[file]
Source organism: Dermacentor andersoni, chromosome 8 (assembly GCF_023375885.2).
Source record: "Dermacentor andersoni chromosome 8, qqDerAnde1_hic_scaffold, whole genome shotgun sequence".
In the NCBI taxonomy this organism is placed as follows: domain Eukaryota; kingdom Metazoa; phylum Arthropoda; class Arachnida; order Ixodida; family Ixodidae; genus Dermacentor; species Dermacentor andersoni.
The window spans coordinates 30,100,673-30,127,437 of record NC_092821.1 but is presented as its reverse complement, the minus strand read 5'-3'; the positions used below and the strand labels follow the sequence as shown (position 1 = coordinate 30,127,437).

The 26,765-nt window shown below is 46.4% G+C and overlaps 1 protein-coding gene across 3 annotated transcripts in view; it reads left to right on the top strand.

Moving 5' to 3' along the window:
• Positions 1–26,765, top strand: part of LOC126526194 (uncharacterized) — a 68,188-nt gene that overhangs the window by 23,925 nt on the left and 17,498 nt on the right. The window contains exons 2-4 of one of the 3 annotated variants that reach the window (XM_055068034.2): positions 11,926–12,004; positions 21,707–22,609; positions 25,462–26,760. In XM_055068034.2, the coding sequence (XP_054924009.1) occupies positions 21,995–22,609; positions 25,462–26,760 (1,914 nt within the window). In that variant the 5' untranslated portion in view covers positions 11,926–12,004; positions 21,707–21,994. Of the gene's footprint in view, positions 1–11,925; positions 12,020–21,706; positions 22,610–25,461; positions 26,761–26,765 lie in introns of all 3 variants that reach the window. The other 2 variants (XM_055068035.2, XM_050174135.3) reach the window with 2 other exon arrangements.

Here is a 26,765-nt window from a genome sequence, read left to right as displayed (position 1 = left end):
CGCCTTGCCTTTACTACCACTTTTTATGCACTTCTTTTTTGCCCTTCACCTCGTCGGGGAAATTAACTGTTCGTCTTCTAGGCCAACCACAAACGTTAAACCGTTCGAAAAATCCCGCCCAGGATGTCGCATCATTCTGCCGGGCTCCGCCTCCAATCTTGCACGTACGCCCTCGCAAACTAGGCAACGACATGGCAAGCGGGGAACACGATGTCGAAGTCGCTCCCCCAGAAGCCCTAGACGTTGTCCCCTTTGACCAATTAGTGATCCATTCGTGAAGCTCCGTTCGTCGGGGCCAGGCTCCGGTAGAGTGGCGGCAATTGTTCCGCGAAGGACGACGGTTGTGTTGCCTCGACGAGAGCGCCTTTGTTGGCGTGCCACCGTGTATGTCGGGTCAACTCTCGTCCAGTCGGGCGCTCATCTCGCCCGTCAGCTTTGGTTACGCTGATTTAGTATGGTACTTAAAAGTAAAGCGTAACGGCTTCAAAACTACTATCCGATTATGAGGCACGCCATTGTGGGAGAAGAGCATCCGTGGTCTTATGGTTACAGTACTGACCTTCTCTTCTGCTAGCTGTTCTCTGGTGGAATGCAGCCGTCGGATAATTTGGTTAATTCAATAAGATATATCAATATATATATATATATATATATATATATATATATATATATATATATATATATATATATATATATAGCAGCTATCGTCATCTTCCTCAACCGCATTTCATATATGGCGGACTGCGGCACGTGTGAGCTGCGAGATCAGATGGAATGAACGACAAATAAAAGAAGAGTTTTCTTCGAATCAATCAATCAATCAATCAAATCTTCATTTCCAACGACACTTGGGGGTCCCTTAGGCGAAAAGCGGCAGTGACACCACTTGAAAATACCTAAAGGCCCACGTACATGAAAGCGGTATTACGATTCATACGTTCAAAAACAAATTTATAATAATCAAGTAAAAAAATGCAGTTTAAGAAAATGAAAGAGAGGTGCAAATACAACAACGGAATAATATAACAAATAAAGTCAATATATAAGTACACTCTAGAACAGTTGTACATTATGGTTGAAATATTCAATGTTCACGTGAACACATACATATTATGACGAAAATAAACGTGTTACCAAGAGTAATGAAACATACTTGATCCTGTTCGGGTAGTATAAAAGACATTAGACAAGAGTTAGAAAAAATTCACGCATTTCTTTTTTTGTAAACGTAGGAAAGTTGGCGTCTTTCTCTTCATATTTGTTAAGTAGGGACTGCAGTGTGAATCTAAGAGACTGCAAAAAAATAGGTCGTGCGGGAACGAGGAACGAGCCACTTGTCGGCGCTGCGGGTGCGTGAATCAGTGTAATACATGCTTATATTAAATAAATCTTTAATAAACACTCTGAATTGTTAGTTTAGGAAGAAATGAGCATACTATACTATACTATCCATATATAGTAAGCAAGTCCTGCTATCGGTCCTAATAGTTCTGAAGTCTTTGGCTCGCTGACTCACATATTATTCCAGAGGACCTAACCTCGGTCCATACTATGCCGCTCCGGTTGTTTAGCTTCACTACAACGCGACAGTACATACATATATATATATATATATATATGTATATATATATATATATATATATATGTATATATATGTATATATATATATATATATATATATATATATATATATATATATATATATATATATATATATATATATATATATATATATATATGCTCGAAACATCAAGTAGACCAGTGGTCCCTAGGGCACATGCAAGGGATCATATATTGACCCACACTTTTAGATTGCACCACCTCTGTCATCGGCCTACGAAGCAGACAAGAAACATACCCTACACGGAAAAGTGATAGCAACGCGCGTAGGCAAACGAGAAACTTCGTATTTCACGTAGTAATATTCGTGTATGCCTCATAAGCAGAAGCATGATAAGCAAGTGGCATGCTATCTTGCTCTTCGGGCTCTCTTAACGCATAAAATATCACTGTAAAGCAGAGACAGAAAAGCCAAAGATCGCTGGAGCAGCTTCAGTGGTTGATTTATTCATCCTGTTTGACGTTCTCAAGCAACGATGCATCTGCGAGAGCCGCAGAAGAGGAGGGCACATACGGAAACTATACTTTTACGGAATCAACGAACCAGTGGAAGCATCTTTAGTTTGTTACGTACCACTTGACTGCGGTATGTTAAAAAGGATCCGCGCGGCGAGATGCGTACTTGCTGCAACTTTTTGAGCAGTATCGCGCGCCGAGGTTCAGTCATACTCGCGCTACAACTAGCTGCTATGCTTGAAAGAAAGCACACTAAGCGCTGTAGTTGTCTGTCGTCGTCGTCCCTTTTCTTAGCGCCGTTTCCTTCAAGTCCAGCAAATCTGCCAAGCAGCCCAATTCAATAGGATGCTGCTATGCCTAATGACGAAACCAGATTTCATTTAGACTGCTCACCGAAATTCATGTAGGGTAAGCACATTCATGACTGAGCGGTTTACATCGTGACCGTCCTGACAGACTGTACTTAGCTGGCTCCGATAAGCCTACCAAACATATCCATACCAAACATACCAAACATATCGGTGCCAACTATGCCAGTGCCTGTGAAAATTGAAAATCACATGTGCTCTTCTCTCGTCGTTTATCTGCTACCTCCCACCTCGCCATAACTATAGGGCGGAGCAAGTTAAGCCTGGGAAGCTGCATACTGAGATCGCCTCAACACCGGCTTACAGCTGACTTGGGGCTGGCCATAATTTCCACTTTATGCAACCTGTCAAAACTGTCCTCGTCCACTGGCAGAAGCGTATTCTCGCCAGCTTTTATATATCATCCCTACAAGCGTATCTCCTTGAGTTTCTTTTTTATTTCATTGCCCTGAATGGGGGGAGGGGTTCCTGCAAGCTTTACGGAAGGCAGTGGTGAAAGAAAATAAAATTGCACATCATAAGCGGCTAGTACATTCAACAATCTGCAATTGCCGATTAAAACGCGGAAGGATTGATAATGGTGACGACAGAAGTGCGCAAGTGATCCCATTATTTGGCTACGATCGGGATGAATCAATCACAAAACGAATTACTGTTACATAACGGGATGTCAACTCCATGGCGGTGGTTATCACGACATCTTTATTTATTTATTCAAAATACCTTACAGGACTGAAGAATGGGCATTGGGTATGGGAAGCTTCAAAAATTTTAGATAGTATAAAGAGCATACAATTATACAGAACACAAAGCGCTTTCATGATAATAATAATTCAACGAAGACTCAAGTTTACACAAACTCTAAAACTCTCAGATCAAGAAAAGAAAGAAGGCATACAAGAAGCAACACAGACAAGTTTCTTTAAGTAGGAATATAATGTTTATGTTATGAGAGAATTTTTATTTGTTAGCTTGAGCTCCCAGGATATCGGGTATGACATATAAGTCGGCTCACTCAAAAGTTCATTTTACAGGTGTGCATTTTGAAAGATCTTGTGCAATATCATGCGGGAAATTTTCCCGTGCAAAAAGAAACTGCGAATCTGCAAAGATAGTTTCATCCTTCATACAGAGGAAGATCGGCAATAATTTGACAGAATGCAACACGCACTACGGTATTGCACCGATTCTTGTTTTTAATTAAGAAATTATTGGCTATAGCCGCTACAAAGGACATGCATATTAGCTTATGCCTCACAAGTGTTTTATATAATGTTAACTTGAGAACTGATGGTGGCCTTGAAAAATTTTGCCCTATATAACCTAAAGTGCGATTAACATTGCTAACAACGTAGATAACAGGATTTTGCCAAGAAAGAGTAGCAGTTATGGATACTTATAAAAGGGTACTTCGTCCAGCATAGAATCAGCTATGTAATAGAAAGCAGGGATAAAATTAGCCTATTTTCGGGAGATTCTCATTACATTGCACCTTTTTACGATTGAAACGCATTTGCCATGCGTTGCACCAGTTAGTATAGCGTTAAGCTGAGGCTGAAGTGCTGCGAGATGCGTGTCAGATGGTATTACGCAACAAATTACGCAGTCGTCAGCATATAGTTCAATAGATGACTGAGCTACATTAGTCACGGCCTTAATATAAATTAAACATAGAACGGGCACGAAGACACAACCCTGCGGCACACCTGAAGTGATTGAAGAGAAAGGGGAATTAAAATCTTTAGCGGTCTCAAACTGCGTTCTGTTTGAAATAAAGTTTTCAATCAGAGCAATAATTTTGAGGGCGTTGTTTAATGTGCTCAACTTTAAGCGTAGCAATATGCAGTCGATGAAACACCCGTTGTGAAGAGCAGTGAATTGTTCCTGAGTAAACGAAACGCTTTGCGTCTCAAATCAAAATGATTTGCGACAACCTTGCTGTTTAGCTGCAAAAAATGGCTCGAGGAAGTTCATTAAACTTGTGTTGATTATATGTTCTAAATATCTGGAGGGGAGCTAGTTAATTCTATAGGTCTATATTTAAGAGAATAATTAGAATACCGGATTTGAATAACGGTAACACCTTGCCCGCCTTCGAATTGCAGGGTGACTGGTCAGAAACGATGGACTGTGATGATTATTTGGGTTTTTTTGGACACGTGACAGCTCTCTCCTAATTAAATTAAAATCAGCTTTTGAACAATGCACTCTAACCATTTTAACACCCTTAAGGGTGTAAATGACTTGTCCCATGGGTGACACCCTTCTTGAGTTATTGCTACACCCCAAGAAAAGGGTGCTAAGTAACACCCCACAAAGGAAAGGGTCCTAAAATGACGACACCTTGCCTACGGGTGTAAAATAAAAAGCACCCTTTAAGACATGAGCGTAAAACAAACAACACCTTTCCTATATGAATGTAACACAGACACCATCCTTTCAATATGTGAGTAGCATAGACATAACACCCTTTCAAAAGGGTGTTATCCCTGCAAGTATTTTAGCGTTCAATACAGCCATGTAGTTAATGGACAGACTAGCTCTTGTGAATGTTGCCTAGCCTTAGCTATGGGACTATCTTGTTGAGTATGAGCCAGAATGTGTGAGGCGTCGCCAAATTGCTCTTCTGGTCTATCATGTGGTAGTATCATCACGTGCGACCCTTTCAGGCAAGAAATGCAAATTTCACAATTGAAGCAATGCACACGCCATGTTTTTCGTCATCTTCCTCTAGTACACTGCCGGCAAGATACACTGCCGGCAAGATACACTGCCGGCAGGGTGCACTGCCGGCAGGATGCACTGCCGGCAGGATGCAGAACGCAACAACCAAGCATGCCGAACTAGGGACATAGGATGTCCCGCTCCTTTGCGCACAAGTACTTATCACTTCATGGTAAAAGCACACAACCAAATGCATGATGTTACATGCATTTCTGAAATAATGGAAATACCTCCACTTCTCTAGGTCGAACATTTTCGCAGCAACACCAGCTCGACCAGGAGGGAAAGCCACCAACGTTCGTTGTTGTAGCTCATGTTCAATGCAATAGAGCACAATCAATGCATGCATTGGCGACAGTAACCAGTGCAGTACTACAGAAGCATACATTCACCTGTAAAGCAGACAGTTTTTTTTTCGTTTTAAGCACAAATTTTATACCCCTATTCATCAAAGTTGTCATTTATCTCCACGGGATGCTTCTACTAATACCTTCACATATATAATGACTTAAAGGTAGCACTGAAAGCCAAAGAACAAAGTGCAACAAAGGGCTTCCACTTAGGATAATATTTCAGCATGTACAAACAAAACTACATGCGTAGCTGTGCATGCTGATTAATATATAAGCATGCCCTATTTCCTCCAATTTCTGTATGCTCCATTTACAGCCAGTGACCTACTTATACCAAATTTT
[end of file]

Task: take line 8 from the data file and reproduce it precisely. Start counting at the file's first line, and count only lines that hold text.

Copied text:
Here is a 26,765-nt window from a genome sequence, read left to right as displayed (position 1 = left end):